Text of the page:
Back at school: On student safety

The nascent reopening of schools can be sustained with a commitment to safety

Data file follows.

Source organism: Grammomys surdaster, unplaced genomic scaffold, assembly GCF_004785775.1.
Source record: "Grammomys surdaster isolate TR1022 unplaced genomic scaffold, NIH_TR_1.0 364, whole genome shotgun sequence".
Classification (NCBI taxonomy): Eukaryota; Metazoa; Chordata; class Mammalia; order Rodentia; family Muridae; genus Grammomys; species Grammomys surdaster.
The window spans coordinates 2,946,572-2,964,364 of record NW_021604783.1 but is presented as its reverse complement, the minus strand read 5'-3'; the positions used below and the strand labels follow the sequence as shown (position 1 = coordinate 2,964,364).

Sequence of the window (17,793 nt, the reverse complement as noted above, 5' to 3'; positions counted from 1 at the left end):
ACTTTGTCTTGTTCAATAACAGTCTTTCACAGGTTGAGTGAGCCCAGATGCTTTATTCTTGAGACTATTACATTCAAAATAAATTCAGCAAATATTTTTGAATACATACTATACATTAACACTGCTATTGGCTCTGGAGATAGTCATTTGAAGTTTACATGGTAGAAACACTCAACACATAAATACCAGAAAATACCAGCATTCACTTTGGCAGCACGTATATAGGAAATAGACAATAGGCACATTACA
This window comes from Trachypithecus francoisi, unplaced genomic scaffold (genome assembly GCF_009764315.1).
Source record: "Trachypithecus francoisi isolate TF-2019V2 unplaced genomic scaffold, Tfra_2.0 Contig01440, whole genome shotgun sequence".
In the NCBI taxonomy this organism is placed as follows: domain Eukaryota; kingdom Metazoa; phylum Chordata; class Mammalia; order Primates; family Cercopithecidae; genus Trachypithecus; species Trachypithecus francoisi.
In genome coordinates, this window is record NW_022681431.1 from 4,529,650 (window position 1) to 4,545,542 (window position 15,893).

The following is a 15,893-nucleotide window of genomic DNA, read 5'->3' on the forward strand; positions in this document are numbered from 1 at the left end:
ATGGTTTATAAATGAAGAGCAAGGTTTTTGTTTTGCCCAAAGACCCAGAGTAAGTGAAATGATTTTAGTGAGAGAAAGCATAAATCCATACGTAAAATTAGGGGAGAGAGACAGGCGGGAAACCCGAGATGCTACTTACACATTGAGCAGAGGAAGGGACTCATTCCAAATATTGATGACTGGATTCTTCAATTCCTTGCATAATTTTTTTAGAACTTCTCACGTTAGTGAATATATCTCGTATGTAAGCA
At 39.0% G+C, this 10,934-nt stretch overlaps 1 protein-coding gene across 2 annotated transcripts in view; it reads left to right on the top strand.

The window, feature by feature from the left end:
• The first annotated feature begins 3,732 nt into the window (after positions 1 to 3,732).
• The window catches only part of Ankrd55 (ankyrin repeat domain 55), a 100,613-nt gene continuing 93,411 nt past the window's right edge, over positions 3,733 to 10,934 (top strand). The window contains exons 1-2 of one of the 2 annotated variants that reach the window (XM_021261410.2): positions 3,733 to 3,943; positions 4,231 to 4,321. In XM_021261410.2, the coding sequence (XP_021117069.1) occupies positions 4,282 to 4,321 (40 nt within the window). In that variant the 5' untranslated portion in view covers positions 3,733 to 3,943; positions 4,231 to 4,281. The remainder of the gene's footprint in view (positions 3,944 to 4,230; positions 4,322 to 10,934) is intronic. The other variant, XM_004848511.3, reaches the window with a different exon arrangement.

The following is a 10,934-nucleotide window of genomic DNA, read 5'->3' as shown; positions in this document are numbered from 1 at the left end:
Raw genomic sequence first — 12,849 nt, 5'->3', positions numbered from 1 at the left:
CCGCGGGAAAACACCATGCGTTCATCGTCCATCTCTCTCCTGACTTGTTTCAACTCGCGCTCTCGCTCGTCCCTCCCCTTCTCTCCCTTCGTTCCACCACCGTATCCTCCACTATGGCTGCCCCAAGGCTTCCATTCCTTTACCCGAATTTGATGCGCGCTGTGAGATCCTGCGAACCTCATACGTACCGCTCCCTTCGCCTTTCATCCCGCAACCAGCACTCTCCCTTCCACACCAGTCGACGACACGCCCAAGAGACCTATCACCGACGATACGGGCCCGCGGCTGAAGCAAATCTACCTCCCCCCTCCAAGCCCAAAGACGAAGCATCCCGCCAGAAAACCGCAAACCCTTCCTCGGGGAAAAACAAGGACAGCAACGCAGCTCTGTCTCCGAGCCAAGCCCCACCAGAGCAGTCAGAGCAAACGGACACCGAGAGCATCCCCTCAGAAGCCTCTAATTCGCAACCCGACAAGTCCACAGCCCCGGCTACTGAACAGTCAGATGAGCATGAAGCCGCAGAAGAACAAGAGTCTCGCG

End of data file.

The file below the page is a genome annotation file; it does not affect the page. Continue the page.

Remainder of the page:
Among the major concerns surrounding reopening of schools is possible transmission of the virus on campuses, with implications for vulnerable individuals in the students’ home. Here, the advocacy of the European Technical Advisory Group on schooling during COVID-19 — smaller class sizes, wider spaces between desks and staggered breaks at school — is worth considering. The panel underscores the importance of evolving a follow-up protocol, when a cluster of cases leads to school-wide testing. Many public health experts argue that younger children, typically in the 6 to 14 age group, have the lowest risk of moderate or severe COVID-19 infection, while this is also the cohort that needs good foundational teaching. Most of these students are not eligible for vaccination. WHO recommends that for these pupils, the approach towards reopening should be caveated: risk based, and taking note of community transmission, ability to maintain physical distancing and good ventilation. Vaccination of teachers and school staff and eligible students, and free testing for all are other major factors. Hesitancy or refusal should be firmly countered. Governments should end their populist indulgence of unsafe behaviour in public spaces to prevent community-level spikes that can jeopardise the nascent return of schooling.

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